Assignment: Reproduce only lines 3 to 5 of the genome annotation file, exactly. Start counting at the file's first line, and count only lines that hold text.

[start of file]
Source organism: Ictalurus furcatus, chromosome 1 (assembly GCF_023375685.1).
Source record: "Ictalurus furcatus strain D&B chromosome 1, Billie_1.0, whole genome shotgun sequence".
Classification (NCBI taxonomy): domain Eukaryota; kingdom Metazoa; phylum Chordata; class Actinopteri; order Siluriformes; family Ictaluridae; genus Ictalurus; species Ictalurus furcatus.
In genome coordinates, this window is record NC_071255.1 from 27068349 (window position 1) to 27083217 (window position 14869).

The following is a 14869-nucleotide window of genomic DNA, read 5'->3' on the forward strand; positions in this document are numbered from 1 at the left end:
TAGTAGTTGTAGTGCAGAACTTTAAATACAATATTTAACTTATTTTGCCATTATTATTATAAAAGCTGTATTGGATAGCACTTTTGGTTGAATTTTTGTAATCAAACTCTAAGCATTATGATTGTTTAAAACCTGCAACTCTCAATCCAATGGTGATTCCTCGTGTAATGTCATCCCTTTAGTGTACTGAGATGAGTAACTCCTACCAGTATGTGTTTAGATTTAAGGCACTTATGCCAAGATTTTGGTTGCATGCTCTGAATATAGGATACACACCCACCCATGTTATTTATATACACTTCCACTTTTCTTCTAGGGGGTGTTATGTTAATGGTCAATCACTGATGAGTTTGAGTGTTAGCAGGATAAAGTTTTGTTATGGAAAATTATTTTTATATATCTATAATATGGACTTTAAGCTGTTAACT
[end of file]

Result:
Classification (NCBI taxonomy): domain Eukaryota; kingdom Metazoa; phylum Chordata; class Actinopteri; order Siluriformes; family Ictaluridae; genus Ictalurus; species Ictalurus furcatus.
In genome coordinates, this window is record NC_071255.1 from 27068349 (window position 1) to 27083217 (window position 14869).

The following is a 14869-nucleotide window of genomic DNA, read 5'->3' on the forward strand; positions in this document are numbered from 1 at the left end: